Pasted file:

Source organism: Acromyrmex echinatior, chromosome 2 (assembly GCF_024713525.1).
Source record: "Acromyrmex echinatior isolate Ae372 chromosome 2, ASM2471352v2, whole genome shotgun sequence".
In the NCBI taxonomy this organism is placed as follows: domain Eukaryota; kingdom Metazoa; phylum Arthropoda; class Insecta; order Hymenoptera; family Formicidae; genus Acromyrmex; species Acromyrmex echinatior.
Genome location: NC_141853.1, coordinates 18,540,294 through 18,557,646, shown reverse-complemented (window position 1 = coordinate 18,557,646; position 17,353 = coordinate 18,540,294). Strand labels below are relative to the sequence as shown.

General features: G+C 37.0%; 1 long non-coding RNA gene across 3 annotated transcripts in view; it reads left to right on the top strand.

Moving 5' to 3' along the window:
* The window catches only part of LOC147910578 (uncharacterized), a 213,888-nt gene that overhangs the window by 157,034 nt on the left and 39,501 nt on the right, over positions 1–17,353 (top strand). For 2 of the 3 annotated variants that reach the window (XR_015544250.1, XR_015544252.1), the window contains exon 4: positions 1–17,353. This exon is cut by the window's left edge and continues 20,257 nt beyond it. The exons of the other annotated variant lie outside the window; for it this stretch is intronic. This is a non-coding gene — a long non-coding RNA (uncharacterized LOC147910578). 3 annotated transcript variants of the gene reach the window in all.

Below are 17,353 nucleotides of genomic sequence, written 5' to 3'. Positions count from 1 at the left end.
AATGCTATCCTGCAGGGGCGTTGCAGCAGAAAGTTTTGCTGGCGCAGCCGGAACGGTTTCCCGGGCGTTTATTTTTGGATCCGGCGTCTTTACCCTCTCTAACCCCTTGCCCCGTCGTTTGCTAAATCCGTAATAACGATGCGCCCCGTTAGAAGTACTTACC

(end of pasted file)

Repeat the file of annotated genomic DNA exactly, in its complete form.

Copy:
Source organism: Acromyrmex echinatior, chromosome 2 (assembly GCF_024713525.1).
Source record: "Acromyrmex echinatior isolate Ae372 chromosome 2, ASM2471352v2, whole genome shotgun sequence".
In the NCBI taxonomy this organism is placed as follows: domain Eukaryota; kingdom Metazoa; phylum Arthropoda; class Insecta; order Hymenoptera; family Formicidae; genus Acromyrmex; species Acromyrmex echinatior.
Genome location: NC_141853.1, coordinates 18,540,294 through 18,557,646, shown reverse-complemented (window position 1 = coordinate 18,557,646; position 17,353 = coordinate 18,540,294). Strand labels below are relative to the sequence as shown.

General features: G+C 37.0%; 1 long non-coding RNA gene across 3 annotated transcripts in view; it reads left to right on the top strand.

Moving 5' to 3' along the window:
* The window catches only part of LOC147910578 (uncharacterized), a 213,888-nt gene that overhangs the window by 157,034 nt on the left and 39,501 nt on the right, over positions 1–17,353 (top strand). For 2 of the 3 annotated variants that reach the window (XR_015544250.1, XR_015544252.1), the window contains exon 4: positions 1–17,353. This exon is cut by the window's left edge and continues 20,257 nt beyond it. The exons of the other annotated variant lie outside the window; for it this stretch is intronic. This is a non-coding gene — a long non-coding RNA (uncharacterized LOC147910578). 3 annotated transcript variants of the gene reach the window in all.

Below are 17,353 nucleotides of genomic sequence, written 5' to 3'. Positions count from 1 at the left end.
AATGCTATCCTGCAGGGGCGTTGCAGCAGAAAGTTTTGCTGGCGCAGCCGGAACGGTTTCCCGGGCGTTTATTTTTGGATCCGGCGTCTTTACCCTCTCTAACCCCTTGCCCCGTCGTTTGCTAAATCCGTAATAACGATGCGCCCCGTTAGAAGTACTTACC